The Telegraph
Since 1st March, 1999
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- The extraordinary diversity of the medieval Tamil cultural universe

Singing the Body of God: The Hymns of Vedantadesika in their South Indian Tradition By Steven Paul Hopkins, Oxford, Rs 595

This book is a veritable tour de force. Its protagonist is the polyphonic Vedantadesika (1268-1369), a Srivaishnava saint poet-philosopher and founder of the Vadakalai sect of the Srivaishnava tradition. Its setting is the rich and complex cosmopolitan tradition of bhakti in South India, and its agenda is to question assumptions about vernacular devotion, the roles of intellect and emotion in bhakti poetics and the nature of the Indian literary tradition. Of these, the issue of vernacularism is especially interesting, given the more recent historical context in which the Tamil component of the South Indian cultural inheritance has been emphasized, and in which the Sanskrit-Tamil dichotomy has been repeatedly expressed. Hopkins brings out with elegance and force the extraordinary diversity of the medieval Tamil cultural universe. This enables us to empathize with the poet in his context and to address the more contentious issue of the constituents of the South Indian tradition, as we know it and as it has been invoked and reworked in recent times.

Using a range of sacred biographies, Hopkins maps out the cultural universe which Desika inhabited. It was dominated by the cities of Kanchipuram and Srirangam, each identified with a specific variant of the Vaishnavite tradition and in the choice of its expressive vehicle. Born in Sri Tuppul near Kanchipuram, Desika imbibed the best of the city’s sectarian and religious diversity and a deep acquaintance with Sanskrit, the favoured tongue of its pundits and preachers. Sanskrit, Hopkins explains, had become the “popular” tongue of a veritable cosmopolis that crossed the boundaries of a learned, actively engaged community of scholars and religious teachers who were working in a variety of languages.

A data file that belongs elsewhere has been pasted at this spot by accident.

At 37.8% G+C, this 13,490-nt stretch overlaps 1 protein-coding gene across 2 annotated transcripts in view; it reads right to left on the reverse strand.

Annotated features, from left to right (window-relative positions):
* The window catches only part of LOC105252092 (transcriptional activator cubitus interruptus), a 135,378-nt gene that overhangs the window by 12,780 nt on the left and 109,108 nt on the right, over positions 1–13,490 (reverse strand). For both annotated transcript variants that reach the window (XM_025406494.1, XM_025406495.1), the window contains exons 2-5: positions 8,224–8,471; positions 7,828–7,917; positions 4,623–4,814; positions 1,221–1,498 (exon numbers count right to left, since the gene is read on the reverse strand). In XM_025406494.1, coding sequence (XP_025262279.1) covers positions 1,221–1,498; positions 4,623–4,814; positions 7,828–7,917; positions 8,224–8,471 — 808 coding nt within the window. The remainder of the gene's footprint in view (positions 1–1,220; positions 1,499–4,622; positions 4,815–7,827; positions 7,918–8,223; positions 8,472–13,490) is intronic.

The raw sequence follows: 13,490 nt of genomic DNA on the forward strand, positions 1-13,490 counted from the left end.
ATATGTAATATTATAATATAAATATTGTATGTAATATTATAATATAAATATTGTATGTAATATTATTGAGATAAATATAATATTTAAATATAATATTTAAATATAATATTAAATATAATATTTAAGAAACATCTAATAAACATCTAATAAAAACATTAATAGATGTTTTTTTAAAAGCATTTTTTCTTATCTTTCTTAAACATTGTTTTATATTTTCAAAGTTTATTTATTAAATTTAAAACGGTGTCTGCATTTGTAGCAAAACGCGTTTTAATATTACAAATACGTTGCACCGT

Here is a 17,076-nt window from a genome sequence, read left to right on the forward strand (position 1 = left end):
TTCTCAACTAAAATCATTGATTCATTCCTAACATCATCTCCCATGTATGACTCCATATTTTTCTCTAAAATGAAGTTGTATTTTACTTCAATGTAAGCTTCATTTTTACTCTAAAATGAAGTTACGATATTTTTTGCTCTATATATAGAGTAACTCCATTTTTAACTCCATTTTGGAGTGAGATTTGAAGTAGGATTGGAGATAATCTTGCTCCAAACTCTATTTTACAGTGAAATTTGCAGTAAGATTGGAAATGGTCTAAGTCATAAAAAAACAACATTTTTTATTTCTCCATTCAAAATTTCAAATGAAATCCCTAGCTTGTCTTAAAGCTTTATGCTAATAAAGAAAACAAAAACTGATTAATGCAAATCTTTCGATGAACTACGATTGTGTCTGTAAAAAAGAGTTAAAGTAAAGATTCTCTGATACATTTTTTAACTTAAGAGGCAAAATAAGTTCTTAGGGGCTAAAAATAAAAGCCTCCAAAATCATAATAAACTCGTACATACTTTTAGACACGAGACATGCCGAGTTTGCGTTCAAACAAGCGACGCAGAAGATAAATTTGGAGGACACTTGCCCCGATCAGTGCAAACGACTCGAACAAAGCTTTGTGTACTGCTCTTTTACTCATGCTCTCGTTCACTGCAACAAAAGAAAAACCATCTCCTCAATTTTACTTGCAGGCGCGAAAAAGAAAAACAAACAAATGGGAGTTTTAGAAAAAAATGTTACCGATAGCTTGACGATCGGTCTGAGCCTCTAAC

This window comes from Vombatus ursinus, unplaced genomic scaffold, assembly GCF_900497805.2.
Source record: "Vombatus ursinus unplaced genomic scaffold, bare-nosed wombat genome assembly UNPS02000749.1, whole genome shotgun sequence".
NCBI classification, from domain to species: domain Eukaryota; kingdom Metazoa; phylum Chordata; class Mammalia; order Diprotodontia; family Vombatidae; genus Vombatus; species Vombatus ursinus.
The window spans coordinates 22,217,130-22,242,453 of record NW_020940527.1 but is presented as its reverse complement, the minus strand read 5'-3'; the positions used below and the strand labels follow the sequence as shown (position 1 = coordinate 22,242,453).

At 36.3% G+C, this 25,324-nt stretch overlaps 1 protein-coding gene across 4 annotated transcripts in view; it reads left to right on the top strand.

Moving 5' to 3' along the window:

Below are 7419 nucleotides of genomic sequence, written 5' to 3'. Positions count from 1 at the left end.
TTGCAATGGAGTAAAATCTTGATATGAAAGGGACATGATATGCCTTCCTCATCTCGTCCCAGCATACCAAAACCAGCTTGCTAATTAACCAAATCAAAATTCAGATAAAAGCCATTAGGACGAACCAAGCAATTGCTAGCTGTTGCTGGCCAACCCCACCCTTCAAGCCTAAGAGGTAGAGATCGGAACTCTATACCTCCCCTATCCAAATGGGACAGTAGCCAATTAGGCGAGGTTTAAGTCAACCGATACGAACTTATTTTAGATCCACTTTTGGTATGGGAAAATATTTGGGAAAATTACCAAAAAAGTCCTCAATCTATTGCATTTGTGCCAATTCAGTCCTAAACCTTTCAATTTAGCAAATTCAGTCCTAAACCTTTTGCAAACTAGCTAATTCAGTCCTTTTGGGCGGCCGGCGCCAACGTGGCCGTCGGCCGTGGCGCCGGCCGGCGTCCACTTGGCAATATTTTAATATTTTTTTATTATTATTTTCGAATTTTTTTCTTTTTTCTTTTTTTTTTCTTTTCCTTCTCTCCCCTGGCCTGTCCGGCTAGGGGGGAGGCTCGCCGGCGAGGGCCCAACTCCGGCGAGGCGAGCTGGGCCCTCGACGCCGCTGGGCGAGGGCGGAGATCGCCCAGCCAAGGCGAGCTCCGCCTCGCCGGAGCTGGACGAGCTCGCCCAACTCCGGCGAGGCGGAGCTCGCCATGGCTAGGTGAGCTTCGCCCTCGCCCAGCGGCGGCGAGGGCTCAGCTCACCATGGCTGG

Desika’s familiarity with Sanskrit did not deflect his appreciation of Tamil, which enjoyed particular currency in Srirangam as the principal cosmopolitan vernacular. Pilgrimages were an integral element of this cultural universe, and Desika’s extensive travels to northern India and Srirangam helped him to acquire proficiency in Tamil, Sanskrit and Maharashtri Prakrit. He emerged as one of the embodiments of the multilingual and multi-layered tradition of South India. The issue of language, so central to the understanding of bhakti, assumed an entirely more nuanced reception in Desika’s repertoire and engagement with these languages. Hopkins makes the very important point here that to place bhakti or devotion in the realm of the mother tongue, and in contradistinction to the intellectual “fatherworld” of Sanskrit, is simply not tenable. Sanskrit was not a fixed, mechanical and artificial language — it interacted with a number of regional traditions and was not immune to regional influences. Thus, as the lion among poets, Desika’s Sanskrit stotras brought together the translocal and inter-provincial aspects of Sanskrit and Prakrit with elements of the local cosmopolitan Tamil vernacular.

Equally, Desika’s virtuosity in Tamil placed him very much within the rich semantic registers and literary traditions of medieval Tamil. His Tamil writings did not imitate or subvert the inherited tradition, rather they enriched and complemented it while pointing to new concerns and sensibilities. Ironically, it was only in the Forties that the Tamil Desika was retrieved — one of the reasons cited by the author for the relative neglect of this thinker-poet and his writings. A little exegesis on the discovery of Desika’s Tamil writings and the position assigned to them in the context of the Tamil cultural movement of the Forties would have been useful to place the problem in historical perspective.

As a philosopher, Desika’s writings demonstrated a complex synthesis of the intellectual and the emotional. Arguing against the commonly held assumption that Desika departed from the emotional strain of early Alwar poets, Hopkins argues that Desika, the poet, cannot be separated from Desika, the philosopher. In his hymns, the mind was an erotic instrument, intellect and metaphor were bound together in the figure of the lover longing for union with the divine beloved. In his theology, he defended the role of self-effort and the human-divine synergy in the action of grace. The centrality of grace comes through more forcefully in his poetics, and we have Hopkins to thank for rendering these in his evocative translations.

This is a book that is much more than an individual study of a lesser known saint-composer. It underscores, above all, the wealth of religious and cultural material that made up tradition in South India with its regional and trans-local ramifications, and how it was altered and enriched by a creative figure like Desika. Hopkins raises serious questions about how tradition is to be read and historicized, and offers an excellent guideline to a historical study of regional and religious traditions during the vernacular millennium.

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